Understanding the implications of meeting praxes on empirical organizational performance in addition to subjective measures has been identified as a research gap in need of examination. This study evaluates the various meeting praxes of a top management team (TMT) and correlating effects on its empirical organizational performance over a 42-month period. In particular, this study creates a model identifying relationships between how dollar sales, units of product sold and units produced are influenced by the meeting praxes of assignment of action items, meeting frequency, meeting length, meeting materials (including meeting notes, Excel data and PowerPoint presentations), CEO direction and CEO feedback. The model was tested during the same week as each meeting and one, two, three and four weeks post meeting to investigate the effects of temporality.
The results of this study suggest that meeting length, Excel data and CEO direction are positively related to empirical outcomes: meeting length at two weeks post meeting; Excel data at all but one-week post meeting; and CEO direction at three weeks post meeting. PowerPoint presentations and assignment of action items are negatively related to outcomes: PowerPoint at two weeks post meeting; assignment of action items the same week as the meeting, one week and three weeks post meeting. In this particular study, meeting frequency, meeting notes and CEO feedback had no significant effect on empirical results.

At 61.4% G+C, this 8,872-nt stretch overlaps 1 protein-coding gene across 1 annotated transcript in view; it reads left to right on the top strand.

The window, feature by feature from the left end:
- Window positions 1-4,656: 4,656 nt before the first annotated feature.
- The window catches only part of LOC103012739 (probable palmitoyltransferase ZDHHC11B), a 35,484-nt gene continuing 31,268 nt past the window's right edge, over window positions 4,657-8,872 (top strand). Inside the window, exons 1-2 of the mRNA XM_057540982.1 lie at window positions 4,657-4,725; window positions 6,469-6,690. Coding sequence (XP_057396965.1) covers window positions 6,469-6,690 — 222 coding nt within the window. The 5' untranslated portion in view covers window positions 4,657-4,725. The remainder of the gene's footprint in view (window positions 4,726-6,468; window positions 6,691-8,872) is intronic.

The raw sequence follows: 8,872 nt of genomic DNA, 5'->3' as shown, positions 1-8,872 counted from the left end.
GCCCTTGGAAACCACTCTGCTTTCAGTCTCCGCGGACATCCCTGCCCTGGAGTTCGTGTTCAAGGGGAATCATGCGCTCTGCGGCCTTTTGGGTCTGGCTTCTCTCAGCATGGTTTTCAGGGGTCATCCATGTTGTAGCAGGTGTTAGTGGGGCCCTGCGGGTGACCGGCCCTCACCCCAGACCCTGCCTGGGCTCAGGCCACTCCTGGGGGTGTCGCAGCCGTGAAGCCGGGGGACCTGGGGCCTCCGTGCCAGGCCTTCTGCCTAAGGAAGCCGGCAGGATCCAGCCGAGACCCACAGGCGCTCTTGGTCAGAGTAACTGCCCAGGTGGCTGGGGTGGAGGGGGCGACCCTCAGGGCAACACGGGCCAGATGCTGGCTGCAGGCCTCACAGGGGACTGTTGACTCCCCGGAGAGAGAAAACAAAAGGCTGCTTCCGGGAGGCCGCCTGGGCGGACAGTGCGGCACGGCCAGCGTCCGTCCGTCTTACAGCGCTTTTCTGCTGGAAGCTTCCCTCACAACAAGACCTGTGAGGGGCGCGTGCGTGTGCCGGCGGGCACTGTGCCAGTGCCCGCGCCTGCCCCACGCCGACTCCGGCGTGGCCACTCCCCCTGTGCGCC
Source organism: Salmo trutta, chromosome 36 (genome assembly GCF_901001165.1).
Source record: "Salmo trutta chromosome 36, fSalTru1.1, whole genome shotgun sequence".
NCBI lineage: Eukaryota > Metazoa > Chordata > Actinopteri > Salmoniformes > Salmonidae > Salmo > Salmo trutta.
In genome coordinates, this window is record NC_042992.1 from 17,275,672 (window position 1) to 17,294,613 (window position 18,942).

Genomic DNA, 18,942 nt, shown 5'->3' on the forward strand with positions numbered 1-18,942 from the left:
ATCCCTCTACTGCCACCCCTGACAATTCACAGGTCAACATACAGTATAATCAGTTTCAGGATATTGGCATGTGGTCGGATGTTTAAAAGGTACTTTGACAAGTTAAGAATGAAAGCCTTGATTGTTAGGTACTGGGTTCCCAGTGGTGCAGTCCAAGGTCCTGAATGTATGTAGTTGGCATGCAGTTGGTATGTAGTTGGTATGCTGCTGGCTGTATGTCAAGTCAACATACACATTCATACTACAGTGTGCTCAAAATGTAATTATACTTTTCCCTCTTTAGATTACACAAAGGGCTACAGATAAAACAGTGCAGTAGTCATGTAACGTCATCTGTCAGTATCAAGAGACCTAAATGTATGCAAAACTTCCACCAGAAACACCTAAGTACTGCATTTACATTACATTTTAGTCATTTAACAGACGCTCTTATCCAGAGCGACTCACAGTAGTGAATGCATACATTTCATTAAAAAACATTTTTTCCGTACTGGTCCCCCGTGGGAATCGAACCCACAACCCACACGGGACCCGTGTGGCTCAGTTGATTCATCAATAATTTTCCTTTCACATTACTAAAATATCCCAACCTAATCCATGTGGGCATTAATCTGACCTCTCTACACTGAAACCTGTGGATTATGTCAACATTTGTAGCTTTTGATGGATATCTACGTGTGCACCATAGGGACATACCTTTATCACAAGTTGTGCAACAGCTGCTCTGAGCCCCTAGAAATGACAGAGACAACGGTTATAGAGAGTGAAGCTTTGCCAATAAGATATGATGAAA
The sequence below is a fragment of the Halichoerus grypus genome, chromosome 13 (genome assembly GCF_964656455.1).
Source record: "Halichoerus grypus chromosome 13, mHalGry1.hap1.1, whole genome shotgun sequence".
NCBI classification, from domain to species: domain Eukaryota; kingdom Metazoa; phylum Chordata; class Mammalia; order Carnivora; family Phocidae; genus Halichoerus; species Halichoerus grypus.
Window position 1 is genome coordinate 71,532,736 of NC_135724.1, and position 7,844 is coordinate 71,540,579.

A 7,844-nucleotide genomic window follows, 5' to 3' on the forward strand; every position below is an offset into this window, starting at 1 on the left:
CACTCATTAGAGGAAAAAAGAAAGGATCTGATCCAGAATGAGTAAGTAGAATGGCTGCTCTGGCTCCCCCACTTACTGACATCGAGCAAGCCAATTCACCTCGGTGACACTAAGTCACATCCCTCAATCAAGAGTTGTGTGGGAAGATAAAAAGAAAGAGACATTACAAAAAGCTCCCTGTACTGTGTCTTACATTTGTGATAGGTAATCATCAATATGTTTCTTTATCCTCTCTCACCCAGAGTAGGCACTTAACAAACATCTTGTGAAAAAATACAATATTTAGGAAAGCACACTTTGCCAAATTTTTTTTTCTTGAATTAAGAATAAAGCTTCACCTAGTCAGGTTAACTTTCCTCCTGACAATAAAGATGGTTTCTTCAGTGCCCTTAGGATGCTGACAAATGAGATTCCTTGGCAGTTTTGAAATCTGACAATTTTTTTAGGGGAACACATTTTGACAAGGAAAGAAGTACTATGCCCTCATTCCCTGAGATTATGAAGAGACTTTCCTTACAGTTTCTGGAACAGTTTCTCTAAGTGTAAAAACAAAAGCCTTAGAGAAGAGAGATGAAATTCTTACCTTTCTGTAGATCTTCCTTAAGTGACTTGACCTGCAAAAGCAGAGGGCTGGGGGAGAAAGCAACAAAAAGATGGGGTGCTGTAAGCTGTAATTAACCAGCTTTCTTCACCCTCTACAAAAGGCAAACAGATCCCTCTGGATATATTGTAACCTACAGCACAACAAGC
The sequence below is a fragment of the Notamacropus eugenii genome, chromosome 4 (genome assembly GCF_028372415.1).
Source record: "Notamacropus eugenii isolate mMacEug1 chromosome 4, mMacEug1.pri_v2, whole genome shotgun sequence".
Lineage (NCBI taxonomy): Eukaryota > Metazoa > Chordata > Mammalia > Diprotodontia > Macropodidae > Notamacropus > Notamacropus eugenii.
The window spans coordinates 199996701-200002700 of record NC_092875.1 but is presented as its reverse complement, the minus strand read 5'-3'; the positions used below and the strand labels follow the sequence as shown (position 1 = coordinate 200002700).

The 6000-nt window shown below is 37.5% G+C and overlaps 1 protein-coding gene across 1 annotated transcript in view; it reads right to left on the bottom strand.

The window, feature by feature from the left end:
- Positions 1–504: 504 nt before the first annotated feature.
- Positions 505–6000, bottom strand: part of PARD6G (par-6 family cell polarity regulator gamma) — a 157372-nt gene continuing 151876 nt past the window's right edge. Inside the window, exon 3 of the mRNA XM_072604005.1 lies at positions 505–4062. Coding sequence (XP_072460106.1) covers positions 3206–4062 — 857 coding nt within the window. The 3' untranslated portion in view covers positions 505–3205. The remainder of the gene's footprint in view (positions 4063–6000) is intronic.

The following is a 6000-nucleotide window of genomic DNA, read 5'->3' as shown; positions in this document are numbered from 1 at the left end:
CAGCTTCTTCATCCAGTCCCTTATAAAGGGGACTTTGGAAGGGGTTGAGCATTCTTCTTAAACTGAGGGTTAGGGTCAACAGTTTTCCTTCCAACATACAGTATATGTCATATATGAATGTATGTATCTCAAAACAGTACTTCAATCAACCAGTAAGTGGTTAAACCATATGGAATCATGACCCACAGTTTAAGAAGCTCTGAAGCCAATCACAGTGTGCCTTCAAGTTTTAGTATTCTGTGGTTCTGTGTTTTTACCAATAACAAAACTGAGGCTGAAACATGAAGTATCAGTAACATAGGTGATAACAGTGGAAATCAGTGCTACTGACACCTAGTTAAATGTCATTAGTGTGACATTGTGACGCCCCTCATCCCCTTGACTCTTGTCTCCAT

As with any study limited to one organization, more research is needed to better understand this topic.
|Commitee:||Eisenberg, Julia, Rahman, Noushi, Sattar, Mohammed, Wilson, Winston W.|
|Department:||Lubin School of Business|
|School Location:||United States -- New York|
|Source:||DAI-A 82/6(E), Dissertation Abstracts International|
|Subjects:||Management, Business administration, Information Technology, Economics, Organizational behavior|
|Keywords:||CEO, Executive team, Meeting praxes, Performance, Talk and text, Top management team, Excel data, PowerPoint presentations, Dollar sales|
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